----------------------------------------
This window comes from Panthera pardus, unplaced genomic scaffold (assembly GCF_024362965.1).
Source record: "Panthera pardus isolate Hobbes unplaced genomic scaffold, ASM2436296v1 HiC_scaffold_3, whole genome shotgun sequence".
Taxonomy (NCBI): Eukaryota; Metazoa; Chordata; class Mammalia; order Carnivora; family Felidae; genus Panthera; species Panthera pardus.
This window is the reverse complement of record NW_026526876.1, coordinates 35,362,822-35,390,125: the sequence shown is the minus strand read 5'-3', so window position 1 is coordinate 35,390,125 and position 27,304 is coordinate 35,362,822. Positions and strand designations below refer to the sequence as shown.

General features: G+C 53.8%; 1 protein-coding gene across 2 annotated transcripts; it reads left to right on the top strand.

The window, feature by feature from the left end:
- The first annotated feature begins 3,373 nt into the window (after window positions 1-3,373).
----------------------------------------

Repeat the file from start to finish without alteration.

This window comes from Panthera pardus, unplaced genomic scaffold (assembly GCF_024362965.1).
Source record: "Panthera pardus isolate Hobbes unplaced genomic scaffold, ASM2436296v1 HiC_scaffold_3, whole genome shotgun sequence".
Taxonomy (NCBI): Eukaryota; Metazoa; Chordata; class Mammalia; order Carnivora; family Felidae; genus Panthera; species Panthera pardus.
This window is the reverse complement of record NW_026526876.1, coordinates 35,362,822-35,390,125: the sequence shown is the minus strand read 5'-3', so window position 1 is coordinate 35,390,125 and position 27,304 is coordinate 35,362,822. Positions and strand designations below refer to the sequence as shown.

General features: G+C 53.8%; 1 protein-coding gene across 2 annotated transcripts; it reads left to right on the top strand.

The window, feature by feature from the left end:
- The first annotated feature begins 3,373 nt into the window (after window positions 1-3,373).